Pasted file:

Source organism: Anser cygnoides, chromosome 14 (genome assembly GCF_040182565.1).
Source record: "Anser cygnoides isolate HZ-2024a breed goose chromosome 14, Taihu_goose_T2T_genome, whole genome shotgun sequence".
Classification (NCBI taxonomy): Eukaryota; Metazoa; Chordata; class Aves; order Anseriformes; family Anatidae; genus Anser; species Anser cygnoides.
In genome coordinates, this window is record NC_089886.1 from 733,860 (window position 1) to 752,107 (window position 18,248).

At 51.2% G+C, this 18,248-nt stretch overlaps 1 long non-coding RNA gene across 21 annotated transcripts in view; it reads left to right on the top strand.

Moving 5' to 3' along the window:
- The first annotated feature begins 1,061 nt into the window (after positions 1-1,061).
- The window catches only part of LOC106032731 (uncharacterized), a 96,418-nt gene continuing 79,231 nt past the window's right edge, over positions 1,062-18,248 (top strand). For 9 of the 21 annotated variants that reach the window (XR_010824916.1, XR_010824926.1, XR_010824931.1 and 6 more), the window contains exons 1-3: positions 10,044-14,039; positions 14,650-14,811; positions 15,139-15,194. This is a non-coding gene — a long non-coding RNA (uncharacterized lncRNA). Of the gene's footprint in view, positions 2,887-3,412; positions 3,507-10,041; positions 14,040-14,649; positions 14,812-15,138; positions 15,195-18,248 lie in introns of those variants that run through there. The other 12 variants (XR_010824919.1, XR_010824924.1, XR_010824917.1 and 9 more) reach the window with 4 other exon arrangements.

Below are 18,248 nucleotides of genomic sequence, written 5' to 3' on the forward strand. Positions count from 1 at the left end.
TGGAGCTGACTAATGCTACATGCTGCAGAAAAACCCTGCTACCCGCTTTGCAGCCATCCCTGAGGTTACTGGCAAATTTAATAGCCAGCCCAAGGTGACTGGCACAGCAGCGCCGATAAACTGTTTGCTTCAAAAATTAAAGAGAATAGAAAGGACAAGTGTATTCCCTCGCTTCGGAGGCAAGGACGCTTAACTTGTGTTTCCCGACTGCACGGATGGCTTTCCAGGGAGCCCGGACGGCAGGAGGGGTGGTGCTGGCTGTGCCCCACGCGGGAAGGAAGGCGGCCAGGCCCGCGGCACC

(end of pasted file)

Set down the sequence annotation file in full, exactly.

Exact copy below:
Source organism: Anser cygnoides, chromosome 14 (genome assembly GCF_040182565.1).
Source record: "Anser cygnoides isolate HZ-2024a breed goose chromosome 14, Taihu_goose_T2T_genome, whole genome shotgun sequence".
Classification (NCBI taxonomy): Eukaryota; Metazoa; Chordata; class Aves; order Anseriformes; family Anatidae; genus Anser; species Anser cygnoides.
In genome coordinates, this window is record NC_089886.1 from 733,860 (window position 1) to 752,107 (window position 18,248).

At 51.2% G+C, this 18,248-nt stretch overlaps 1 long non-coding RNA gene across 21 annotated transcripts in view; it reads left to right on the top strand.

Moving 5' to 3' along the window:
- The first annotated feature begins 1,061 nt into the window (after positions 1-1,061).
- The window catches only part of LOC106032731 (uncharacterized), a 96,418-nt gene continuing 79,231 nt past the window's right edge, over positions 1,062-18,248 (top strand). For 9 of the 21 annotated variants that reach the window (XR_010824916.1, XR_010824926.1, XR_010824931.1 and 6 more), the window contains exons 1-3: positions 10,044-14,039; positions 14,650-14,811; positions 15,139-15,194. This is a non-coding gene — a long non-coding RNA (uncharacterized lncRNA). Of the gene's footprint in view, positions 2,887-3,412; positions 3,507-10,041; positions 14,040-14,649; positions 14,812-15,138; positions 15,195-18,248 lie in introns of those variants that run through there. The other 12 variants (XR_010824919.1, XR_010824924.1, XR_010824917.1 and 9 more) reach the window with 4 other exon arrangements.

Below are 18,248 nucleotides of genomic sequence, written 5' to 3' on the forward strand. Positions count from 1 at the left end.
TGGAGCTGACTAATGCTACATGCTGCAGAAAAACCCTGCTACCCGCTTTGCAGCCATCCCTGAGGTTACTGGCAAATTTAATAGCCAGCCCAAGGTGACTGGCACAGCAGCGCCGATAAACTGTTTGCTTCAAAAATTAAAGAGAATAGAAAGGACAAGTGTATTCCCTCGCTTCGGAGGCAAGGACGCTTAACTTGTGTTTCCCGACTGCACGGATGGCTTTCCAGGGAGCCCGGACGGCAGGAGGGGTGGTGCTGGCTGTGCCCCACGCGGGAAGGAAGGCGGCCAGGCCCGCGGCACC